Facebook Ads Vandalised Amid Complaints About TV Spots
Facebook's 'fake news' billboards messages altered by vandals.
What you need to know
- Facebook has recently launched a big advertising campaign to win back the trust of Australians
- Several bus shelter advertisements have been vandalised to say things like "data misuse is our friend"
- Facebook is on a global redemption mission after it's Cambridge Analytica data breach
- The social media company was also forced to change it's local television advertisements
Facebook's apology campaign in Australia hasn't had a smooth run.
The social media giants' advertisements have been targeted by vandals in Sydney's CBD.
Bus shelter billboards with the messages -- "Fake accounts are not our friends" and "Fake news is not our friend" -- have been tampered with vandals painting over the word 'not'.
In late June, Facebook rolled out a major advertising campaign across Australia in an attempt to reassure users that the platform can be trusted and will improve.
The national Here Together initiative seeks to address issues of online safety, privacy and the brand's integrity.
It comes after Facebook admitted that more than 310,000 Australians could have have had their data improperly shared in the Cambridge Analytica breach.
The eight-week marketing campaign kicked off in late June, and has already been rolled out in the US and UK.
On Tuesday, the social media behemoth was forced to remove the term "fake news" from a television commercial to comply with advertising guidelines.
Free TV Australia submitted the commercial for review, arguing it contained several elements that would bring it into the scope of the political marketing. This means it would need to carry certain messaging at the end of the advert to explain this.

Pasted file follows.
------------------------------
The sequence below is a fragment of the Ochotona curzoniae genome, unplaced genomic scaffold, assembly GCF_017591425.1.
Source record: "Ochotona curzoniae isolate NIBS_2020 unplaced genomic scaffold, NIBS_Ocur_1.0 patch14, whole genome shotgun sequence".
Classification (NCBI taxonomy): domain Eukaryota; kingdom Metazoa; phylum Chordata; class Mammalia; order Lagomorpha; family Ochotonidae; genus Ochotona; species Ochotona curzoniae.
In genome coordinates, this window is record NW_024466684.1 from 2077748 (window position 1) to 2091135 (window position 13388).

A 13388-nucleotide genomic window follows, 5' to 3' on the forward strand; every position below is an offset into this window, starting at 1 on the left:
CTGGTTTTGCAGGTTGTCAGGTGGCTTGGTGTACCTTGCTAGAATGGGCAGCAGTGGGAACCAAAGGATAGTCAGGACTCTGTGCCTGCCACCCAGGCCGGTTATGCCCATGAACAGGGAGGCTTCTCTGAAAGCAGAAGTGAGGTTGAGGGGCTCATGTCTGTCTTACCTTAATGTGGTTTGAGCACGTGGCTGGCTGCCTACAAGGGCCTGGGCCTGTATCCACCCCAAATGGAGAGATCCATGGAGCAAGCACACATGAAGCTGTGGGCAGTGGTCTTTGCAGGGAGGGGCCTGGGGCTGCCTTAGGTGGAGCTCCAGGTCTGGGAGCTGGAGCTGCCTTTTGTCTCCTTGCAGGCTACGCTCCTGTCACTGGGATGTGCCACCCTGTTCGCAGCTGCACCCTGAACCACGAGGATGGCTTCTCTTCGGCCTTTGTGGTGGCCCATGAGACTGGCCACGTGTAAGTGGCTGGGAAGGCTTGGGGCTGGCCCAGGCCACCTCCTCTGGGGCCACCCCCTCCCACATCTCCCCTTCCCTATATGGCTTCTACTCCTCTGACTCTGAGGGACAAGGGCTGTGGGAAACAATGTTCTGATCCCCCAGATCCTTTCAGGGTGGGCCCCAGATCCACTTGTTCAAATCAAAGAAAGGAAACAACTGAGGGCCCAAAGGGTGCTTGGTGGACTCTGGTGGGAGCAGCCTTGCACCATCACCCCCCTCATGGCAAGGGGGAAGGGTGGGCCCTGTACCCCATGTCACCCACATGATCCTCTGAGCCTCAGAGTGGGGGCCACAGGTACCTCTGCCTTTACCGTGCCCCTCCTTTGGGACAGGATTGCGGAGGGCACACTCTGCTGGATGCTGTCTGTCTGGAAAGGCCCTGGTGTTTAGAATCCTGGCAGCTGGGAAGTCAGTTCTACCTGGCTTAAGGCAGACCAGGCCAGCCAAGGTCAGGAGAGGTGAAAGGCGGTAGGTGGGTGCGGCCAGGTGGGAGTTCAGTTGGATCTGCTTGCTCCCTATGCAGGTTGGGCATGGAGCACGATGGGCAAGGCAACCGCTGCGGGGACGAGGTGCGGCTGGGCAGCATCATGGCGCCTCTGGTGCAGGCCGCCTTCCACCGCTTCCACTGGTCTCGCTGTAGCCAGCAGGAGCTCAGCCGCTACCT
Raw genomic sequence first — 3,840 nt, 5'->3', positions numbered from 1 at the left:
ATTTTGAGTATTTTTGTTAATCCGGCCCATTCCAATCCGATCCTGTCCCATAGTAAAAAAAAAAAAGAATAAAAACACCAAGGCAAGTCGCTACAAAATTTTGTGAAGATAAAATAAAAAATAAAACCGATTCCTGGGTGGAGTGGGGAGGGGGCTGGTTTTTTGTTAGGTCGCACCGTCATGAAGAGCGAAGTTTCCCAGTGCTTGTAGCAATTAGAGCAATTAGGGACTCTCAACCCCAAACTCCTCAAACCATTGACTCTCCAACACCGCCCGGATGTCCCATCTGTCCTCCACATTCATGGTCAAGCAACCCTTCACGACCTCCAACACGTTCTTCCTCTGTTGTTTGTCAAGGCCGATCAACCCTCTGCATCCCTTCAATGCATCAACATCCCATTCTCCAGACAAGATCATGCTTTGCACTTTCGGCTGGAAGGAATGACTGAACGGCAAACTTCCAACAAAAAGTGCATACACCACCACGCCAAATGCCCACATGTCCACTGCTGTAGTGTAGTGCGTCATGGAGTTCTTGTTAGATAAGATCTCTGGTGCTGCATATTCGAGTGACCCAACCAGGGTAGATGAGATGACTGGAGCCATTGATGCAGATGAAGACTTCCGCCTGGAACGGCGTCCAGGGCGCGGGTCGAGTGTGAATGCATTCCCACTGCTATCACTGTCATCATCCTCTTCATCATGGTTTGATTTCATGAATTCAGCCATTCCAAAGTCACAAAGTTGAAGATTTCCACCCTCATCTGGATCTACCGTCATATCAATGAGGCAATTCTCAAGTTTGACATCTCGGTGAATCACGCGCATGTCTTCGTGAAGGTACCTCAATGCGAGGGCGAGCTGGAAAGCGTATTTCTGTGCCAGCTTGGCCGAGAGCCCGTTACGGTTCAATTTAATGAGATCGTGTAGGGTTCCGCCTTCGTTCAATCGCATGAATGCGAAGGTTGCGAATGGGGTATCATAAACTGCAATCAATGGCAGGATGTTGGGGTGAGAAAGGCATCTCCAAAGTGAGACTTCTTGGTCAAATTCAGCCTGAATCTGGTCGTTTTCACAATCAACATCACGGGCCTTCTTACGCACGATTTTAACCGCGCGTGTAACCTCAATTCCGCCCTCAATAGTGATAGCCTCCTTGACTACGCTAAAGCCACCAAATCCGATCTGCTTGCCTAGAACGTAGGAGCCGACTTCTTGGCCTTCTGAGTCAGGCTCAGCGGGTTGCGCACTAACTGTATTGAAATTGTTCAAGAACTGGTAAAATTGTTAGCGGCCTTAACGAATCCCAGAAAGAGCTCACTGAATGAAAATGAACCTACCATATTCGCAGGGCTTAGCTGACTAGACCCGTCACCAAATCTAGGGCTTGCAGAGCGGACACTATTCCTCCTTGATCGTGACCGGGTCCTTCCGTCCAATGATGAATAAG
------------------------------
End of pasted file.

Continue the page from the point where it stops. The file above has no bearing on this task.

Rather than adding a tag to the advertisement -- which would classify it as a political ad -- Facebook decided to remove the words ‘fake news’.
This Facebook ad is running online, but had to remove words 'fake news' for Australian TV and radio
However, the ad is still allowed to run on all other media without the requirement for a political back announce.
“This is just another example of commercial television broadcasters being subject to outdated rules and regulations that do not apply to other platforms, and which impede our ability to effectively compete in the modern media environment," Free TV Australia CEO Bridget Fair told bandt.
In Australia, Facebook is the subject of competition commission inquiry. The ACCC's inquiry into Google and Facebook’s impact on Australian news and advertising is well underway.
It's preliminary findings will be released later this year ahead of the final report being submitted before in June 2019.
There are also reports that the Federal government will be releasing a discussion paper that proposes a new tax on digital giants such as Facebook and Google.